Series

What’s Stuck In My Head – 6 November

So, today is midterm election day here in the USA. Please go out and vote!  There is one thing I think we all (as in not just here in America, but the world over) need is love.  And the repeating phrase “Love is everywhere” from this song is what we need to remember on this election day.

This track really shows off the guitar work of Dickey Betts (who wrote the song) and Duane Allman on acoustic guitar. I love the parallel guitar voices, running in thirds.

From the Wiki on the song;

His first songwriting contribution to the band, guitarist Dickey Betts initially wrote “Revival” as an instrumental. He began singing along, and lyrics came as an afterthought, which was not typical. Betts tended to naturally write instrumental songs first; he later commented, “You have to have an altogether different approach; an instrumental has to be real catchy and when you succeed it’s very satisfying because you have transcended words and communicated with emotion.”

This was the first song of the Allman Brothers to chart. Although it only reached 92 on the Billboard Top 100, and only stayed on the chart for three weeks.

So, without further ado, I give you Revival (Love Is Everywhere).

Peace,
B

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P.S. – GO VOTE DAMMIT!!!!! Please, vote your conscience. 

What’s Stuck In My Head – 1 November

I was listening to SiriusXM’s Deep Tracks channel yesterday on the way to work, and this song got stuck in my head.

This, of course, is the late great (I’ve been using that term way too much. All my favorite musicians are dying off!), Frank Zappa.  Frank never was a big commercial artist. And while I did know some of his music, this was the first album of his I bought. Sheik Yerbouti was released in March of 1979.  And with the title track and Dancin’ Fool, they are probably his only commercial hits other than Valley Girl. I have since bought several of his earlier releases, with Weasels Ripped My Flesh (August 1970) and Waka/Jawaka (July 1972) as my favorites. But Baby Snakes (March 1983) is an excellent album as well.  Valley Girl is his only track to be nominated for a Grammy and remains his top-selling single.

One of the lyrics in the song below talks about one leg being shorter than the other. This is a reference to an event that took place in London.  From the wiki page;

On December 4, 1971, Zappa suffered his first of two serious setbacks. While performing at Casino de Montreux in Switzerland, the Mothers’ equipment was destroyed when a flare set off by an audience member started a fire that burned down the casino. Immortalized in Deep Purple‘s song “Smoke on the Water“, the event and immediate aftermath can be heard on the bootleg album Swiss Cheese/Fire, released legally as part of Zappa’s Beat the Boots II compilation. After losing $50,000 (equivalent to $302,000 in 2017) worth of equipment and a week’s break, the Mothers played at the Rainbow Theatre, London, with rented gear. During the encore, audience member Trevor Howell pushed Zappa off the stage and into the concrete-floored orchestra pit. The band thought Zappa had been killed—he had suffered serious fractures, head trauma and injuries to his back, leg, and neck, as well as a crushed larynx, which ultimately caused his voice to drop a third after healing.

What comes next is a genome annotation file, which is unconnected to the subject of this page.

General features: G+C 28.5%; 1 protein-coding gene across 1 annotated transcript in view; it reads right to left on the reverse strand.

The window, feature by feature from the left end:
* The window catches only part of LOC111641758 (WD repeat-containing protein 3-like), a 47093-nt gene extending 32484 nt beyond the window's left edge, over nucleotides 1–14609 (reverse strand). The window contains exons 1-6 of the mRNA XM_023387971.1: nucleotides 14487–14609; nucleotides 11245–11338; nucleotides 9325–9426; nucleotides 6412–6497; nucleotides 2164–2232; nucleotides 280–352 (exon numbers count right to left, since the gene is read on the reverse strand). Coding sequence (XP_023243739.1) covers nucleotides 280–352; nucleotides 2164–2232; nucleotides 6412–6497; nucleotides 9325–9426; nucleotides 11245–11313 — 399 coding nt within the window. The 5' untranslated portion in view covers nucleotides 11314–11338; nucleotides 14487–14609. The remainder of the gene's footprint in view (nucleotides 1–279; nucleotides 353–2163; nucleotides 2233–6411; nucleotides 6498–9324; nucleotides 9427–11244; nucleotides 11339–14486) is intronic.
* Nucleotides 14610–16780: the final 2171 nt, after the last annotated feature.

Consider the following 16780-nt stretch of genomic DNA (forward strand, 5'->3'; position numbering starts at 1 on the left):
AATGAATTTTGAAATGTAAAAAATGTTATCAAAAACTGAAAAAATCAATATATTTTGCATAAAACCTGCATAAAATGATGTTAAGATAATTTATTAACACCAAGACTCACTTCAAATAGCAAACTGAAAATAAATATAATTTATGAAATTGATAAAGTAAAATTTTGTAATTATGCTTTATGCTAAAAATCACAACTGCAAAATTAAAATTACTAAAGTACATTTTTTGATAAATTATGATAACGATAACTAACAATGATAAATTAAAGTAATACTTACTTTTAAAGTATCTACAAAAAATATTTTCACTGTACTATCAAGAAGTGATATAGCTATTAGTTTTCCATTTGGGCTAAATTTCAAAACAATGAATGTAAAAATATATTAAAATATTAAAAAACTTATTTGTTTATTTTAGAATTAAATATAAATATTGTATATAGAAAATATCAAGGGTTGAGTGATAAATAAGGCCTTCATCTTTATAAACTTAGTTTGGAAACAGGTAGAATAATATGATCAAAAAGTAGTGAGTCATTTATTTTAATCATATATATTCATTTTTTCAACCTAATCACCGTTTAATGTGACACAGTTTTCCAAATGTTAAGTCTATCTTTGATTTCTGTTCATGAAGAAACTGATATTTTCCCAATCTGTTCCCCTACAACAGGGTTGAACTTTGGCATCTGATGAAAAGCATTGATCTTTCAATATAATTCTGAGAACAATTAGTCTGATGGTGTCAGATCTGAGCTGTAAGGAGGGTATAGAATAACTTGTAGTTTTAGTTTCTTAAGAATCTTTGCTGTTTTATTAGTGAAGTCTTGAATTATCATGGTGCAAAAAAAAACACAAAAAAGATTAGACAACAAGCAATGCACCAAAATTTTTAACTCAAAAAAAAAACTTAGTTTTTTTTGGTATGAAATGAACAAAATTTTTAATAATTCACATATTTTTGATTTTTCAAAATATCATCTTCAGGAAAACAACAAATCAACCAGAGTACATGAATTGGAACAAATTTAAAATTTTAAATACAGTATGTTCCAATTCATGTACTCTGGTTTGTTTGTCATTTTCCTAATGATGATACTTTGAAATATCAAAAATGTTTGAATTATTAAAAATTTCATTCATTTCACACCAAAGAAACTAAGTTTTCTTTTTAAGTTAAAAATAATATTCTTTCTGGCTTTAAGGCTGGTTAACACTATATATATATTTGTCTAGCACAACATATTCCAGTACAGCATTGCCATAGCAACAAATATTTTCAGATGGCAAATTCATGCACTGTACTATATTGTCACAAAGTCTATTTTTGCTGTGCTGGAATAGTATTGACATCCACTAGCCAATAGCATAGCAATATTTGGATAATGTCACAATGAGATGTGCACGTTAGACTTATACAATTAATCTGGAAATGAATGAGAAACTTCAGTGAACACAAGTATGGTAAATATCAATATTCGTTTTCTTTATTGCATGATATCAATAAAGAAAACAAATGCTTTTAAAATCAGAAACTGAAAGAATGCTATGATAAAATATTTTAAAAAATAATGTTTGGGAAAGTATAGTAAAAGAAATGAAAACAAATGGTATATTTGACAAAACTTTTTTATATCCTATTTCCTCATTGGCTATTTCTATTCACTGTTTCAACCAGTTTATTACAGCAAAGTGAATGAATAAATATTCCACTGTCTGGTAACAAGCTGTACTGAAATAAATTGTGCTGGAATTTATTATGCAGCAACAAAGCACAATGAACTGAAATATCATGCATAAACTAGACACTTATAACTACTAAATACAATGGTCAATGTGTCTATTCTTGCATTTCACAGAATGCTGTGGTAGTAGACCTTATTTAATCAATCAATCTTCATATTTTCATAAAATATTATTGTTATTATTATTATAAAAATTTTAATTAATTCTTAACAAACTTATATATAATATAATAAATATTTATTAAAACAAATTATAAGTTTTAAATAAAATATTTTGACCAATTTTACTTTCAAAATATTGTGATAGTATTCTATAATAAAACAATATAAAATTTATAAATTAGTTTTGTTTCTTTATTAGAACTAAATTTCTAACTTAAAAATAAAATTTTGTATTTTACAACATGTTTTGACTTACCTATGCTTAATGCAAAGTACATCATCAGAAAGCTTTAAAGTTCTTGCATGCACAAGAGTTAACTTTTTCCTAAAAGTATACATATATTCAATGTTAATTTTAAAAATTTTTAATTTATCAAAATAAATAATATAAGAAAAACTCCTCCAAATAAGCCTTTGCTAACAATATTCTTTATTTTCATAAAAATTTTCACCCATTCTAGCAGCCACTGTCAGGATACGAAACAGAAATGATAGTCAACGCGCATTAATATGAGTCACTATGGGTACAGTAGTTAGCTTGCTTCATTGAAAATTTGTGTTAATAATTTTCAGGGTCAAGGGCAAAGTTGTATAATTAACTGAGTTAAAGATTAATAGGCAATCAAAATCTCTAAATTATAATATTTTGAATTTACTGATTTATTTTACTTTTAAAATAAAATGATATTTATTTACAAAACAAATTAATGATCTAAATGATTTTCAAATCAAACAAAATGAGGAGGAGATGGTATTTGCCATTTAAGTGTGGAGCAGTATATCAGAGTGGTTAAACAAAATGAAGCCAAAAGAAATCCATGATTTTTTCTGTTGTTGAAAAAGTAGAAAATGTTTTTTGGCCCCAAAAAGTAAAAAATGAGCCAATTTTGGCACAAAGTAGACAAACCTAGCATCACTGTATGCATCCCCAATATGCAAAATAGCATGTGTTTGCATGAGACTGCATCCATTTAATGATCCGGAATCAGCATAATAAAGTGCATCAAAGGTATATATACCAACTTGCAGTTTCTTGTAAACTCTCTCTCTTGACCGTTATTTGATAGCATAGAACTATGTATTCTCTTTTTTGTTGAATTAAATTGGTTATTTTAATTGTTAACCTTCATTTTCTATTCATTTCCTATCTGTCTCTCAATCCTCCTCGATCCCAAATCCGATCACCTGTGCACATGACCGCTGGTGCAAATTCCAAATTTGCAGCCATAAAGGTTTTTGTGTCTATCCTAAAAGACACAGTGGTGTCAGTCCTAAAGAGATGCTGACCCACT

This attack resulted in an extended period of wheelchair confinement, making touring impossible for over half a year. Upon return to the stage in September 1972, Zappa was still wearing a leg brace, had a noticeable limp and could not stand for very long while on stage. Zappa noted that one leg healed “shorter than the other” (a reference later found in the lyrics of songs “Zomby Woof” and “Dancin’ Fool“), resulting in chronic back pain.

Have a favorite song of Zappa? Can’t stand him? Leave a comment!

Peace,
B

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What’s Stuck In My Head – 5 October

This song has been going around and around for the better part of a month. I almost posted it before, but let it sit instead.  In the time that it’s been on hold, I found out some more cool things about the song.

First, it was written by Shel Silverstein, he of The Giving Tree, Where The Sidewalk Ends and so many other cartoons, books, albums, you name it.

It’s based on a true story. From the article on Songfacts;

In the song, Sylvia’s mother is Mrs. Avery, and while that wasn’t her real last name, the rest of the story – exaggerated a bit – was true. Silversteen told Rolling Stone in 1972: “I just changed the last name, not to protect the innocent, but because it didn’t fit. It happened about eight years ago and was pretty much the way it was in the song. I called Sylvia and her mother said, ‘She can’t talk to you.’ I said, ‘Why not?’ Her mother said she was packing and she was leaving to get married, which was a big surprise to me. The guy was in Mexico and he was a bullfighter and a painter. At the time I thought that was like being a combination brain surgeon and encyclopedia salesman. Her mother finally let me talk to her, but her last words were, ‘Shel, don’t spoil it.’ For about ten seconds I had this ego charge, as if I could have spoiled it. I couldn’t have spoiled it with a sledge hammer.”

It’s interesting to know that it was based on a true story because I always thought it could happen to me!